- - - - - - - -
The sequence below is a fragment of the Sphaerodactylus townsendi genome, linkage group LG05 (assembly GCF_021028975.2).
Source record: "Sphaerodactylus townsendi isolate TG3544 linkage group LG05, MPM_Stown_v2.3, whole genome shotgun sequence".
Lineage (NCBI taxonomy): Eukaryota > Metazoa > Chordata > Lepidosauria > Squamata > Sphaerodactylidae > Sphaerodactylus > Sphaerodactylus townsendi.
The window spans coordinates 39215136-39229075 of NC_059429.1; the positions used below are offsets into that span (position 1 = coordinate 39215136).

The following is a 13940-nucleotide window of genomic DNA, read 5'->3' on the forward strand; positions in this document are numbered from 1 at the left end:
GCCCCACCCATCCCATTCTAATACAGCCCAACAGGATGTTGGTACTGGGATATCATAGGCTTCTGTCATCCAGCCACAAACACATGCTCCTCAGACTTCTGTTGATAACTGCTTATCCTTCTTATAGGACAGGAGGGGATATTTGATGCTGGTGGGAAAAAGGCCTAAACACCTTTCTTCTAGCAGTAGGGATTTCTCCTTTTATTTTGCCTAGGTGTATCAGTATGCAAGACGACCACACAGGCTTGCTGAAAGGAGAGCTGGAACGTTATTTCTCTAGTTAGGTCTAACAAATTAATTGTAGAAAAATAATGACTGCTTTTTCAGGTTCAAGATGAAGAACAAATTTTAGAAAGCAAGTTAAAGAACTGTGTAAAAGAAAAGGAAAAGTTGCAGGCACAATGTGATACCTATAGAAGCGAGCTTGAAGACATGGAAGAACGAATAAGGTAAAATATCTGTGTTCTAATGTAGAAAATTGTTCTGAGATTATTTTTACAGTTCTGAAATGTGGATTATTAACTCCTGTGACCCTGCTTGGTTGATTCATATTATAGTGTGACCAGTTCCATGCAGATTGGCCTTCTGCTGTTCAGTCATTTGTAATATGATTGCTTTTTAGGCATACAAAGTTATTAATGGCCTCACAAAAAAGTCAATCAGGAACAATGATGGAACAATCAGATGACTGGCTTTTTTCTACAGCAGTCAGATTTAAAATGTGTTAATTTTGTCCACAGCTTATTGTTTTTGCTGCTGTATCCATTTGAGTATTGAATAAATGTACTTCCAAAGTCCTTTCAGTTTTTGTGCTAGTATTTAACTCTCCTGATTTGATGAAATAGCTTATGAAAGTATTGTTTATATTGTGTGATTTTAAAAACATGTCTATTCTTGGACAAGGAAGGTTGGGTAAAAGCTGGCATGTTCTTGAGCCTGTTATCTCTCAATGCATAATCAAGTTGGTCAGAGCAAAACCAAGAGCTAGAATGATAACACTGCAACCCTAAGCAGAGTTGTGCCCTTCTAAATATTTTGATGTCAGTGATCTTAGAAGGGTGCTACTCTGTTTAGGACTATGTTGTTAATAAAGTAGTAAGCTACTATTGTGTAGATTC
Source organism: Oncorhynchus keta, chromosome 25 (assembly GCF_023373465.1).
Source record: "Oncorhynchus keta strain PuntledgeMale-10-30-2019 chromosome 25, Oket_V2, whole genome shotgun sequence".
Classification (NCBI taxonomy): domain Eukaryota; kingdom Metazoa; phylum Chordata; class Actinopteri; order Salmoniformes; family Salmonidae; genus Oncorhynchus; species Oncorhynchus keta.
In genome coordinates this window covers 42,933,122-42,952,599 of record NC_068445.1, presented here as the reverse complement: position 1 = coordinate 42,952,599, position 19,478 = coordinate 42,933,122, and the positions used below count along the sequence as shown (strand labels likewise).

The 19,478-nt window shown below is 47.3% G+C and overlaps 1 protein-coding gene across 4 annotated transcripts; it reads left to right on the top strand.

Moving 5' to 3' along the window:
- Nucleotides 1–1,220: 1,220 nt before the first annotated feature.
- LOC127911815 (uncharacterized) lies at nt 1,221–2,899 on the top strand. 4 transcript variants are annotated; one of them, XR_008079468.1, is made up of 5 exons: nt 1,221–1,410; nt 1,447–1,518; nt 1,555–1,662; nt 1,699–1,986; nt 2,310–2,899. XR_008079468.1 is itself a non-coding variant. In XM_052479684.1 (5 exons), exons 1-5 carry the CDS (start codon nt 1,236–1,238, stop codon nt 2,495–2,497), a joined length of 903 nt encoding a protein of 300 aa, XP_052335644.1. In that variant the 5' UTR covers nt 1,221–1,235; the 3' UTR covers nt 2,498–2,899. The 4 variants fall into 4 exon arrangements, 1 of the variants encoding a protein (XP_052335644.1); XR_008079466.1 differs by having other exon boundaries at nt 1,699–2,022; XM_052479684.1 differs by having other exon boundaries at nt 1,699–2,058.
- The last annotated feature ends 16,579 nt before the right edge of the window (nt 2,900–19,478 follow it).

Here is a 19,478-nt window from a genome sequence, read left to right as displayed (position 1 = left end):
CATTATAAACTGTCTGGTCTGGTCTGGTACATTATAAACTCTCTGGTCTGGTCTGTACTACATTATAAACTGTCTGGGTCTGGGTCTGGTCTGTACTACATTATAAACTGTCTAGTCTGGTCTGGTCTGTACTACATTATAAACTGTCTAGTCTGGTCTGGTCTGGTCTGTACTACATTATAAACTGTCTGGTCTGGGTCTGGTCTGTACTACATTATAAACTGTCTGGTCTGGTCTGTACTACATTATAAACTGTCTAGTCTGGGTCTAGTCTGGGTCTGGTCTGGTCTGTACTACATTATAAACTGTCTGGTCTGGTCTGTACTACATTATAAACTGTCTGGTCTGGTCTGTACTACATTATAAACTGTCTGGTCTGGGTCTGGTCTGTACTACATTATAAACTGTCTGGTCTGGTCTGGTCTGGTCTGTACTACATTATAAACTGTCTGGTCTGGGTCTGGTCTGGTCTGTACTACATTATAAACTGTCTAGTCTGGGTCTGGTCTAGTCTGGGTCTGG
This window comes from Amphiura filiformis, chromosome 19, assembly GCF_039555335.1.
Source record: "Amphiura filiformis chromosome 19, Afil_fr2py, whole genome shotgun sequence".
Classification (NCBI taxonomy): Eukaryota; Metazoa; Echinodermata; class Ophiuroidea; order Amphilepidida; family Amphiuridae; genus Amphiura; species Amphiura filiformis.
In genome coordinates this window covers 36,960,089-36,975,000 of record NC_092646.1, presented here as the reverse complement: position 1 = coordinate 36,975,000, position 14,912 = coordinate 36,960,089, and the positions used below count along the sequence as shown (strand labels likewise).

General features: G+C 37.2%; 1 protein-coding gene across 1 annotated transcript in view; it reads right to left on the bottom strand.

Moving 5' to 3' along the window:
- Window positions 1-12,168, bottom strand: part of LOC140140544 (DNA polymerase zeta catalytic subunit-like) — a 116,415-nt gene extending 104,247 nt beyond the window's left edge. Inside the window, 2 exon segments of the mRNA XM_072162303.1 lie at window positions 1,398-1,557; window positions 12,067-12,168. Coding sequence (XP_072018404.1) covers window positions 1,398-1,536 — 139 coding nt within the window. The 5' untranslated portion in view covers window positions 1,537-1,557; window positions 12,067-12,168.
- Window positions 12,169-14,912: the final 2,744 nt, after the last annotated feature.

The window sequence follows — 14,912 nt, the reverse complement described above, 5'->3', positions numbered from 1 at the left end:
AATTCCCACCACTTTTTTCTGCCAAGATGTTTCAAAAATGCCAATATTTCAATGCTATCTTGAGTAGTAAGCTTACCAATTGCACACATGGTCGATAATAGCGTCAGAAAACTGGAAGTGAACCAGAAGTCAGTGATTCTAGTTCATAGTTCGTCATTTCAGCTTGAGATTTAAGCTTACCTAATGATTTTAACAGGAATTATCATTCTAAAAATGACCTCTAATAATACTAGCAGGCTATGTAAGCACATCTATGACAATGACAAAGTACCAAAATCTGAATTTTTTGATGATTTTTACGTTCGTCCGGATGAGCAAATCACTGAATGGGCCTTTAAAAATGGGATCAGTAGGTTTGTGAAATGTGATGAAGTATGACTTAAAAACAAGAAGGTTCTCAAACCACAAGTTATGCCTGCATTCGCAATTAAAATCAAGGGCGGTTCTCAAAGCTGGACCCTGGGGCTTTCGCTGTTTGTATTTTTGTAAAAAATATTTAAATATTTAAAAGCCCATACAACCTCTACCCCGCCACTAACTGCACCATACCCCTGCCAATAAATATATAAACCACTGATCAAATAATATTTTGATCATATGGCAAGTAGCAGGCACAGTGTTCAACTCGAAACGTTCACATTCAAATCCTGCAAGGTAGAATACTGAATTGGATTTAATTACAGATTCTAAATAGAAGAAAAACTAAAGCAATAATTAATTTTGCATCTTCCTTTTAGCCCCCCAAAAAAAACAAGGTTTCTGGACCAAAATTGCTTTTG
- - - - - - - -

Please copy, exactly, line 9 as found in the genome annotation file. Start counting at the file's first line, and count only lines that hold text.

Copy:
Classification (NCBI taxonomy): domain Eukaryota; kingdom Metazoa; phylum Chordata; class Actinopteri; order Salmoniformes; family Salmonidae; genus Oncorhynchus; species Oncorhynchus keta.